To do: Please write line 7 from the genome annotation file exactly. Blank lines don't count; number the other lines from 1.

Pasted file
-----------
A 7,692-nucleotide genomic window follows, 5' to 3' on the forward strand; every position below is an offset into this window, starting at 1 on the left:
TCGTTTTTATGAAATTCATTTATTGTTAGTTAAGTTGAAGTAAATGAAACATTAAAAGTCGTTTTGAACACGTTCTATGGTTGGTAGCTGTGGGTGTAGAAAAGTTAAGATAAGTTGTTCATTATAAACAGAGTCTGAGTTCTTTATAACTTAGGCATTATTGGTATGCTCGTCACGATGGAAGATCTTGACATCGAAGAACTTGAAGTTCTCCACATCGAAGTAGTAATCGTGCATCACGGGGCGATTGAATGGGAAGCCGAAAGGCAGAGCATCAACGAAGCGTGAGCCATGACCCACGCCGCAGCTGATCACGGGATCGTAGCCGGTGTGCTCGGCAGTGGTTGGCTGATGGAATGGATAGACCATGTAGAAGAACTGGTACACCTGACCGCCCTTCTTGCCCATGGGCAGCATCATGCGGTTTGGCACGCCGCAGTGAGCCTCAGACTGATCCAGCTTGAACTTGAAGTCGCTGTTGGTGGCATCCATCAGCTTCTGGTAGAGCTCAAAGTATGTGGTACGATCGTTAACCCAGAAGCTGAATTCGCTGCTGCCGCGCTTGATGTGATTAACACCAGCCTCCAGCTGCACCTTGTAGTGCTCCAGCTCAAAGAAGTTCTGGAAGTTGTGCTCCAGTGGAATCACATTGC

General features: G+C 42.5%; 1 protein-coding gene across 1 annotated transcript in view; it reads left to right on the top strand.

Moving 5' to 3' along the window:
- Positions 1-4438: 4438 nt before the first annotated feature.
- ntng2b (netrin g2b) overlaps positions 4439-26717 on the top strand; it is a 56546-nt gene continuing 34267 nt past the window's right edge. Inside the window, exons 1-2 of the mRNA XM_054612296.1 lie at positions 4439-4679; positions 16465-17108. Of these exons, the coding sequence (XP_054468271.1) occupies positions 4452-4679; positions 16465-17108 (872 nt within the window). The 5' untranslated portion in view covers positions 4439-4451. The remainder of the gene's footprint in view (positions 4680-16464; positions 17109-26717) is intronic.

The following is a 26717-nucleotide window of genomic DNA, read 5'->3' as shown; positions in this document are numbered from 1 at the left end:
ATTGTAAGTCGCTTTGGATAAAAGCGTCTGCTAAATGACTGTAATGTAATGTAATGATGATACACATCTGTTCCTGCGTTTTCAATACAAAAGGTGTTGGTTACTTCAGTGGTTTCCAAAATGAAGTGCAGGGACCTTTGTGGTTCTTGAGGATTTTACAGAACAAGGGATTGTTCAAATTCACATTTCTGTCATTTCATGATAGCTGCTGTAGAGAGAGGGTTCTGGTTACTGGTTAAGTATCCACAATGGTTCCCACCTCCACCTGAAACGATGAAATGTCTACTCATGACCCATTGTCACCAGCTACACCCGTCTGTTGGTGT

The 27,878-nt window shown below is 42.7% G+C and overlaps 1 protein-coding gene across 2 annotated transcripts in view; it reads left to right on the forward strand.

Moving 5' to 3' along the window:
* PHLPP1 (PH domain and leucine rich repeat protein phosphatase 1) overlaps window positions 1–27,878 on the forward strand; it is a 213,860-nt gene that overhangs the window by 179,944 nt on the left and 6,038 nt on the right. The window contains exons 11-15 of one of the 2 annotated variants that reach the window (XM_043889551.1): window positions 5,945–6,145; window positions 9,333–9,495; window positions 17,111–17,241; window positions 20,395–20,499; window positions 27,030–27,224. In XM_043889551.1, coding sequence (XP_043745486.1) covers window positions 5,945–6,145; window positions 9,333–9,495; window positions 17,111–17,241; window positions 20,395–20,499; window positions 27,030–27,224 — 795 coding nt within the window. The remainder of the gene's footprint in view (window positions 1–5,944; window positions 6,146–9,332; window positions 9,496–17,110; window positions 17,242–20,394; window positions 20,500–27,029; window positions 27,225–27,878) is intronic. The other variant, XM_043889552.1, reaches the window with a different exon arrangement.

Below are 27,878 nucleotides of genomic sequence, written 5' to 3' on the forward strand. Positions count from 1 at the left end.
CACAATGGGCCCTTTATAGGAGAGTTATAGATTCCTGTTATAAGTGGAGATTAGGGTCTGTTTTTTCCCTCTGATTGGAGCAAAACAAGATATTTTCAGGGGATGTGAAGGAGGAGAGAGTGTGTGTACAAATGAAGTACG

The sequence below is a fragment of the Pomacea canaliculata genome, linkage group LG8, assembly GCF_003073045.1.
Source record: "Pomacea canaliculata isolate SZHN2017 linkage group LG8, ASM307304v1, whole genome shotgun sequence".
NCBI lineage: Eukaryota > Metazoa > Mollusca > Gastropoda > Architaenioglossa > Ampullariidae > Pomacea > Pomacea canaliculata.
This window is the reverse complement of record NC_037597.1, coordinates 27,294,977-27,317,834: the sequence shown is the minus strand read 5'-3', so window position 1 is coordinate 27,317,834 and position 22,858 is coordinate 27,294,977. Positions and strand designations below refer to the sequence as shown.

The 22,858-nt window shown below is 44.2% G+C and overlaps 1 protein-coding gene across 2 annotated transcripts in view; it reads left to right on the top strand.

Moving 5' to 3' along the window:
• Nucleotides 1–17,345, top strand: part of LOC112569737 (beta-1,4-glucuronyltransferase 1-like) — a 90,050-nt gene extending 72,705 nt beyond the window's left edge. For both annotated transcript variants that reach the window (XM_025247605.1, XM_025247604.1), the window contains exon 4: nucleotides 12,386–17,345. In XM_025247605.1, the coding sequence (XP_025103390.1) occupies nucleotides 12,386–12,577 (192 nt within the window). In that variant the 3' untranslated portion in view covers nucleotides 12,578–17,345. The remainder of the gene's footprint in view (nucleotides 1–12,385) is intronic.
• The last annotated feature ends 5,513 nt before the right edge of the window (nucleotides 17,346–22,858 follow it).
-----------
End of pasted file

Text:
The following is a 26717-nucleotide window of genomic DNA, read 5'->3' as shown; positions in this document are numbered from 1 at the left end: